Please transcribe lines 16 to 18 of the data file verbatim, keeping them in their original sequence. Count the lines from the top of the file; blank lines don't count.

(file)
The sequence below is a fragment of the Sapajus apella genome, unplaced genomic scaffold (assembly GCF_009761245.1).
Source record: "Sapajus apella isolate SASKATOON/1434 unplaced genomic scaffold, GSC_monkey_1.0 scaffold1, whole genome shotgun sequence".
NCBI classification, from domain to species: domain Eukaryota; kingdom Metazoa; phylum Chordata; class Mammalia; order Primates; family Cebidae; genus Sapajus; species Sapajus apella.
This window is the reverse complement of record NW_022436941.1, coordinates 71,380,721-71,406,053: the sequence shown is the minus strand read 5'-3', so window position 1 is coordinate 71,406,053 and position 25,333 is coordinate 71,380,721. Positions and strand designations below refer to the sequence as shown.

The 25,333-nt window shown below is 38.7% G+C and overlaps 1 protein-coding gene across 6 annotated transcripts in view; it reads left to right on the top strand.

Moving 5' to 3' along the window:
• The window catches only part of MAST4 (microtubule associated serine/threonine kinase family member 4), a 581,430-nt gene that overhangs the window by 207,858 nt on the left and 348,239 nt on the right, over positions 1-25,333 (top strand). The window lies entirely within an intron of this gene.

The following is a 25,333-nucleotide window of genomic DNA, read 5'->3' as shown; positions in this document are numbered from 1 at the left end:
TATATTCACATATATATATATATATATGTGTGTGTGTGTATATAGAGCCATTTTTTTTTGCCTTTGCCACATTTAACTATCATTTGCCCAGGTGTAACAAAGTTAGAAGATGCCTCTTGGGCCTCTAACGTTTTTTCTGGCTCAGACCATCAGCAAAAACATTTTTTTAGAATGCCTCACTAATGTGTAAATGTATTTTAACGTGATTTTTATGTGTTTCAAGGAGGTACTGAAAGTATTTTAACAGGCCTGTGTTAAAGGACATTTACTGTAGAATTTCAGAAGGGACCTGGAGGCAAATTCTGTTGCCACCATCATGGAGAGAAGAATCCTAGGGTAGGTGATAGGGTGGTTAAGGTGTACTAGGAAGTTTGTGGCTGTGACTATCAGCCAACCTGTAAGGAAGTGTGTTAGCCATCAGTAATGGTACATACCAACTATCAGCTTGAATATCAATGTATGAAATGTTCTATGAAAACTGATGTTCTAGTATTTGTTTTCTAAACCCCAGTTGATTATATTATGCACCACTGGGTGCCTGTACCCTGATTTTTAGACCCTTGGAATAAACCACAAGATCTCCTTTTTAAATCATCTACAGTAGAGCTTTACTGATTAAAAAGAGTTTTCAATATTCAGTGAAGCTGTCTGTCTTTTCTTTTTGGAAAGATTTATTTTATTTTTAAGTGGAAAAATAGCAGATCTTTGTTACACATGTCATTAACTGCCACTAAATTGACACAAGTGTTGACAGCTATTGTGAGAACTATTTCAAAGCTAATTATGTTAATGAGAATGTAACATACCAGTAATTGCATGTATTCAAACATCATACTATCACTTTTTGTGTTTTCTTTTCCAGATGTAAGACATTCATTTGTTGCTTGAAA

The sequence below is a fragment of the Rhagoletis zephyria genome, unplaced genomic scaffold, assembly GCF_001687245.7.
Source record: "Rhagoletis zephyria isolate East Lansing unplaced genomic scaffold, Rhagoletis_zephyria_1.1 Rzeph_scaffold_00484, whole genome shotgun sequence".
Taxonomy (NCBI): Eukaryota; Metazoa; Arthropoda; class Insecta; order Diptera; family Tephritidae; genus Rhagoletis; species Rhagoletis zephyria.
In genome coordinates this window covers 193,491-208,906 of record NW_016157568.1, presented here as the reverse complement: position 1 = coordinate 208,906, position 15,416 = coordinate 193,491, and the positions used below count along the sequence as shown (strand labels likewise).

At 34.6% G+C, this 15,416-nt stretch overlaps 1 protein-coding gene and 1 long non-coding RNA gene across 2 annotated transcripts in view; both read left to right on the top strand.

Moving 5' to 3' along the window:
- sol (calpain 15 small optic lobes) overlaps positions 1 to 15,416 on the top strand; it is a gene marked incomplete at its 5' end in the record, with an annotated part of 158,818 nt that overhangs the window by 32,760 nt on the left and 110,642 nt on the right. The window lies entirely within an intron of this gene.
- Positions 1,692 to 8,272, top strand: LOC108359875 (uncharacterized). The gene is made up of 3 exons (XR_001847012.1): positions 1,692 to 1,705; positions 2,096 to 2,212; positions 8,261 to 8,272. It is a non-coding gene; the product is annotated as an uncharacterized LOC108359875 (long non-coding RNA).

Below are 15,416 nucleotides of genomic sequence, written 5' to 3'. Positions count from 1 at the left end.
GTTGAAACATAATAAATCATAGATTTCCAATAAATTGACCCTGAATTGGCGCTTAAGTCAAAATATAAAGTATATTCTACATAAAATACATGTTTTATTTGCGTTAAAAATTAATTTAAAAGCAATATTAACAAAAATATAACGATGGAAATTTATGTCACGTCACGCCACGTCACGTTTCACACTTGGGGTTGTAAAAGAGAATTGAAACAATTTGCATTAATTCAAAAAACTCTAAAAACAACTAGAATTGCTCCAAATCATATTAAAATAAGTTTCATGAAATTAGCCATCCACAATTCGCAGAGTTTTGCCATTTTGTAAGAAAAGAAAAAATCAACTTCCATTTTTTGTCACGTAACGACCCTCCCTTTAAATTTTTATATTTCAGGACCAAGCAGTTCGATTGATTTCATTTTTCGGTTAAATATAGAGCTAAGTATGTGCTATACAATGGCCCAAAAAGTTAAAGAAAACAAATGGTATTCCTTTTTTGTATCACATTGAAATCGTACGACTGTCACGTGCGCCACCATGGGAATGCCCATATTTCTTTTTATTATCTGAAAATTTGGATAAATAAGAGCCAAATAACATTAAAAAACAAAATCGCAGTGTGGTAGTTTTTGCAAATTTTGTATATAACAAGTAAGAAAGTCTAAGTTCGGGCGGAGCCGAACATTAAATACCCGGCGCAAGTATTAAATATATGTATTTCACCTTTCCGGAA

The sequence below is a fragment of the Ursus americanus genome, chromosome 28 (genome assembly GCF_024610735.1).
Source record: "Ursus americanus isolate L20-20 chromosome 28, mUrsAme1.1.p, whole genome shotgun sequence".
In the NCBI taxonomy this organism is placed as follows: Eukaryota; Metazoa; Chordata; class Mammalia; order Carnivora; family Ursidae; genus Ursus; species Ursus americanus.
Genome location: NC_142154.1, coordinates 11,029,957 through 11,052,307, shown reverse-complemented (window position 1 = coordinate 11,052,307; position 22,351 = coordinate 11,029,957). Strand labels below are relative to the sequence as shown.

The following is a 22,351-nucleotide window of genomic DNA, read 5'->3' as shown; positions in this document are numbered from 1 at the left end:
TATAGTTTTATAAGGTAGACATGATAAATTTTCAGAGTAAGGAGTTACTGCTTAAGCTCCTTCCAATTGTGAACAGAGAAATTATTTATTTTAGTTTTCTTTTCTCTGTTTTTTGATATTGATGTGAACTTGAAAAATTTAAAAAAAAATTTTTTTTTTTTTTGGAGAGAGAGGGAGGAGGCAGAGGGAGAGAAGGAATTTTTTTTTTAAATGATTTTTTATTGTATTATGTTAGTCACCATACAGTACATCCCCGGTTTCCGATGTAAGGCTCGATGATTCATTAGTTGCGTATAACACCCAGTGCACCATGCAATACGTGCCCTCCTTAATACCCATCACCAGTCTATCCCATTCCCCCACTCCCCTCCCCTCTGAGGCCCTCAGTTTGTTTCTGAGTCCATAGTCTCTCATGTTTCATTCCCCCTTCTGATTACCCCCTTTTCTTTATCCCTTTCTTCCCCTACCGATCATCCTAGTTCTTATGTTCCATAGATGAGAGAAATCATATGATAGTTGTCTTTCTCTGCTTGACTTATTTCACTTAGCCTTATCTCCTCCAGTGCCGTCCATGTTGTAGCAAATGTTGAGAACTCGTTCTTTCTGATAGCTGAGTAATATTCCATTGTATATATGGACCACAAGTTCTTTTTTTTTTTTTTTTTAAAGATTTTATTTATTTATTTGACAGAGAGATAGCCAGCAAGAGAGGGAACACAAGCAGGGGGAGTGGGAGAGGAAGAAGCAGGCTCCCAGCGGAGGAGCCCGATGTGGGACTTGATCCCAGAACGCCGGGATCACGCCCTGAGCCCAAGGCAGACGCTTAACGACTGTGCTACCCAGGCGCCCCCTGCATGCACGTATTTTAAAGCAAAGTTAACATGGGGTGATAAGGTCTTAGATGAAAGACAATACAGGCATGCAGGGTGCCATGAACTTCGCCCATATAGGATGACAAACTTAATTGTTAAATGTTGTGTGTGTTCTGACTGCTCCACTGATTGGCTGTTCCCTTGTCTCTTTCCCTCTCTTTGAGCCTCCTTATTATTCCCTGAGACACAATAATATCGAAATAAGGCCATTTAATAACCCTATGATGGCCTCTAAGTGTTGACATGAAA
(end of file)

- sol (calpain 15 small optic lobes) overlaps positions 1 to 15,416 on the top strand; it is a gene marked incomplete at its 5' end in the record, with an annotated part of 158,818 nt that overhangs the window by 32,760 nt on the left and 110,642 nt on the right. The window lies entirely within an intron of this gene.
- Positions 1,692 to 8,272, top strand: LOC108359875 (uncharacterized). The gene is made up of 3 exons (XR_001847012.1): positions 1,692 to 1,705; positions 2,096 to 2,212; positions 8,261 to 8,272. It is a non-coding gene; the product is annotated as an uncharacterized LOC108359875 (long non-coding RNA).

Below are 15,416 nucleotides of genomic sequence, written 5' to 3'. Positions count from 1 at the left end.